ST. LOUIS (AP) — Mark Mihal was having a good opening day on the links when he noticed an unusual depression on the 14th fairway at Annbriar Golf Club in southern Illinois. Remarking to his friends how awkward it would be to have to hit out of it, he went over for a closer look.
One step onto the pocked section and the 43-year-old mortgage broker plunged into a sinkhole. He landed 18 feet down with a painful thud, and his friends managed to hoist him to safety with a rope after about 20 minutes. But Friday's experience gave Mihal quite a fright, particularly after the recent death of a Florida man whose body hasn't been found since a sinkhole swallowed him and his bedroom.
"I feel lucky just to come out of it with a shoulder injury, falling that far and not knowing what I was going to hit," Mihal, from the St. Louis suburb of Creve Coeur, told The Associated Press before heading off to learn whether he'll need surgery. "It was absolutely crazy."
Annbriar general manager Russ Nobbe described the sinkhole as "an extremely unfortunate event, an event we feel is an act of nature."
"We don't feel there is any way we could have foreseen this happening," he told a Tuesday news conference.
Mihal said it was a real downer on what had been a fine outing.
With winter finally nearing an end, "it was the first day to get to play in a long time," he said. "So I wasn't expecting too much."
Golfing with buddies, Mihal was waiting to hit his third shot, some 100 yards from the pin on the par 5, when he noticed a bathtub-looking indentation about knee deep just behind him on the fairway. At just one over par for the round, the golfer with a 6 handicap was on a roll.
Then the ground gave way beneath him.
"It didn't look unstable," Mihal said. "And then I was gone. I was just freefalling. It felt like forever, but it was just a second or two, and I didn't know what I was going to hit. And all I saw was darkness."
His golfing buddies didn't see him vanish into the earth but noticed he wasn't visible, figuring he had tripped and fallen out of sight down a hill. But one of them heard Mihal's moans and went to investigate.
"He just thought it was some crazy magic trick or something," Mihal said.
Getting panicky and knowing his shoulder "was busted," Mihal assessed his dilemma in pitch darkness as he rested on a mound of mud, wondering if the ground would give way more and send him deeper into the pit that was 10-feet wide at the opening, then broadened out into the shape of a bell below the surface.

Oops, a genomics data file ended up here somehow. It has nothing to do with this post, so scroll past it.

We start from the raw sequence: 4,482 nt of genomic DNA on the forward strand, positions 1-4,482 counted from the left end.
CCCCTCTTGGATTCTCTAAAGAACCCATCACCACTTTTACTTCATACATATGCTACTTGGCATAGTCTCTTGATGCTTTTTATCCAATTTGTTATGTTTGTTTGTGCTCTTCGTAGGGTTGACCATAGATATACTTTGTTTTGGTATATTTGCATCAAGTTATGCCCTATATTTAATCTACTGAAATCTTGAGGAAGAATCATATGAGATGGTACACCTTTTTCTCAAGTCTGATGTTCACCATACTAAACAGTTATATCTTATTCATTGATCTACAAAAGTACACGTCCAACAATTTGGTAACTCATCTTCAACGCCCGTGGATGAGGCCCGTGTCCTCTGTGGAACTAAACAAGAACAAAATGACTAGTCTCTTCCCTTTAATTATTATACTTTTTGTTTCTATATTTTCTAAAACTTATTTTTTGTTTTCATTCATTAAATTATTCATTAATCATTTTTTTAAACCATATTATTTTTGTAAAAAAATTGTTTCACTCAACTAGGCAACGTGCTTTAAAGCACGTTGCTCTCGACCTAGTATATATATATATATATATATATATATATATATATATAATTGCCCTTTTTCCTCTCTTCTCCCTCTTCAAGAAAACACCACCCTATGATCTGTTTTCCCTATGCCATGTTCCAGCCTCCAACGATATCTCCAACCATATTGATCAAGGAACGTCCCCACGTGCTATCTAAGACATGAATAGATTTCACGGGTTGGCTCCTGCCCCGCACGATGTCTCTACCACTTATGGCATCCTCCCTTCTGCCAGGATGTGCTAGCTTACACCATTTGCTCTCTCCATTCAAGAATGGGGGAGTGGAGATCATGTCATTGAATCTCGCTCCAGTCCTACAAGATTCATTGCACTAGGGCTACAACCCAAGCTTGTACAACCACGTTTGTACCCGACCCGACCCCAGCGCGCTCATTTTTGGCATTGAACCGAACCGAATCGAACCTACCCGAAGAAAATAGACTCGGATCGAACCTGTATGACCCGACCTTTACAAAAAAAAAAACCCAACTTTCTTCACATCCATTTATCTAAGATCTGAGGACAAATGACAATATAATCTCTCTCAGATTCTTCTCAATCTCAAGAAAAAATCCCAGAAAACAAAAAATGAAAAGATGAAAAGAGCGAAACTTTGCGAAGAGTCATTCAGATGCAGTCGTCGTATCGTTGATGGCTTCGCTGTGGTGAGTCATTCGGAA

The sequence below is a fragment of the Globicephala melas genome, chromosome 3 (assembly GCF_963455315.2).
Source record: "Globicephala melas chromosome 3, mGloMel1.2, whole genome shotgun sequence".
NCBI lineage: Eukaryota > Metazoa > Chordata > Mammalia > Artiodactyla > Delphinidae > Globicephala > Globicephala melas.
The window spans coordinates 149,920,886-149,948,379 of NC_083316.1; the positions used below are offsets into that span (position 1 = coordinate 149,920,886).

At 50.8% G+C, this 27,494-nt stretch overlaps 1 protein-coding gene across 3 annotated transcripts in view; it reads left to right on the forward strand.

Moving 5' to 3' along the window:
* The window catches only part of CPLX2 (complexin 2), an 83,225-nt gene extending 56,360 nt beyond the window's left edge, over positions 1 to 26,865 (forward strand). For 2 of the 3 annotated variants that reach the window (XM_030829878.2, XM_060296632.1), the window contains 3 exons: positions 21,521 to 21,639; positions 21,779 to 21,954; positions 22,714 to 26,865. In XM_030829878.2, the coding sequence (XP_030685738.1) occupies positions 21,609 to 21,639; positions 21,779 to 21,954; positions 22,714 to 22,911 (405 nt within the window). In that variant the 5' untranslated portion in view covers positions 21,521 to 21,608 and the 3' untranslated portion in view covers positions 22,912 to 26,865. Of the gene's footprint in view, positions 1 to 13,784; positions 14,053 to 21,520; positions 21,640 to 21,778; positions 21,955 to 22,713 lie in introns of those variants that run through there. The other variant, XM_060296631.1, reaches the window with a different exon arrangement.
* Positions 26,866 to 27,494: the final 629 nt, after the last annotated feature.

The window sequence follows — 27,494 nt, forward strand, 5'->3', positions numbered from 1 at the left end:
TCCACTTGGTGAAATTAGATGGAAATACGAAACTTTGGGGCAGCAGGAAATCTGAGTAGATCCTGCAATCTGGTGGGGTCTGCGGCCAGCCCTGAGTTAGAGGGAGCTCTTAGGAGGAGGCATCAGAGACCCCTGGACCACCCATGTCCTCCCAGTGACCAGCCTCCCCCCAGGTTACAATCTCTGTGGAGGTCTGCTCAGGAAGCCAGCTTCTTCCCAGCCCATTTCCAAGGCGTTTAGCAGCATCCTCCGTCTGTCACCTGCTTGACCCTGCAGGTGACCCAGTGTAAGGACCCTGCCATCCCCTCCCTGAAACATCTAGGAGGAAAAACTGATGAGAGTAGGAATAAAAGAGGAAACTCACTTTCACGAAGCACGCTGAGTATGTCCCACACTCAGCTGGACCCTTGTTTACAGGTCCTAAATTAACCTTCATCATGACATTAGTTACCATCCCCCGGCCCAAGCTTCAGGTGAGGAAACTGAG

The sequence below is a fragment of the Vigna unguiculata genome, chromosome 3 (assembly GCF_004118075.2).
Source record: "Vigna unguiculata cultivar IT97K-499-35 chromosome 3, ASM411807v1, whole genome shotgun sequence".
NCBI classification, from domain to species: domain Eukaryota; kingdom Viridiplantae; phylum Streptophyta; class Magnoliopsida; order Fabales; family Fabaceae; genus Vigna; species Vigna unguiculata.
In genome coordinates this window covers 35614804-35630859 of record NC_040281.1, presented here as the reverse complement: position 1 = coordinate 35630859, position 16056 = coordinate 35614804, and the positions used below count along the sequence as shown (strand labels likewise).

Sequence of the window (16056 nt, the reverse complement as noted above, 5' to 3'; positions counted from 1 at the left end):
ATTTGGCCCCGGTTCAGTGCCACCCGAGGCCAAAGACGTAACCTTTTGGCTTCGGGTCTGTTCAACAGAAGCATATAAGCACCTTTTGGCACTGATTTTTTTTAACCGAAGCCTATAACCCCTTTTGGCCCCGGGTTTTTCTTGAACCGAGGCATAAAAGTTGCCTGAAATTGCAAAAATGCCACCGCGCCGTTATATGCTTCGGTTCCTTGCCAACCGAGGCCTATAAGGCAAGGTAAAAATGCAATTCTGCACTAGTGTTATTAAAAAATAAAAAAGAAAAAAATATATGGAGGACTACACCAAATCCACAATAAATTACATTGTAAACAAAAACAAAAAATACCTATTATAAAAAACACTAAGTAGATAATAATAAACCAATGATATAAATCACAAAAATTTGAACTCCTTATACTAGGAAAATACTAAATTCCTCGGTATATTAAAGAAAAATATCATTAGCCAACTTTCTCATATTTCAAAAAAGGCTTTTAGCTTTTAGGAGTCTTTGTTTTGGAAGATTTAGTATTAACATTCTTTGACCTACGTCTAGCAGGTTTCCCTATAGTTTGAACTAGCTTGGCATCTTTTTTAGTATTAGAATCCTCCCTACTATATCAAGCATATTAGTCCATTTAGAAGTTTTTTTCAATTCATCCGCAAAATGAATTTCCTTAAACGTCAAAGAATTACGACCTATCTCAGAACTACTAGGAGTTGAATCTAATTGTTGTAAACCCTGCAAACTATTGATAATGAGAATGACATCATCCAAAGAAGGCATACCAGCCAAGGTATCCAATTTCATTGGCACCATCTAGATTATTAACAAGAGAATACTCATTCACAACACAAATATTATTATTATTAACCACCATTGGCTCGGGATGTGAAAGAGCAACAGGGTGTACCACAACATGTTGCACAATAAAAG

"I was looking around, clinging to the mud pile, trying to see if there was a way out," he said. "At that point, I started yelling, "I need a ladder and a rope, and you guys need to get me out of here.'"
A ladder hustled to the scene was too short, and Mihal's damaged shoulder crimped his ability to climb.
"At some point, I said, 'I need to get out of here. Now,'" Mihal recalled.
One of his golf partners, a real-estate agent, made his way into the hole, converted his sweater into a splint for Mihal and tied a rope around his friend, who was pulled to safety.
While disturbing, such sink-holes aren't uncommon in southwestern Illinois, where old underground mines frequently cause the earth to settle. In Mihal's case, the culprit was subsurface limestone that dissolves from acidic rainwater, snowmelt and carbon dioxide, eventually causing the ground to collapse, said Sam Panno, a senior geochemist with the Illinois State Geological Survey.
That region "is riddled with sinkholes," with as many as 15,000 recorded, Panno said.
Nobbe told the AP other golfers are not in danger and the Annbriar course will remain open while officials seek geologist recommendations for what to do about the 14th hole's sinkhole.
"Every geologist we've talked to says it is unreasonable and unnecessary" to survey the entire grounds for other sinkhole threats, he added.
Mihal, meanwhile, is debating a return to Annbriar.
"It's a great course. I love the course," Mihal said, having played Annbriar a couple dozen times during the past decade. "But I would have a tough time probably walking down that hole again."
Associated Press writer Herb McCann contributed to this report from Chicago.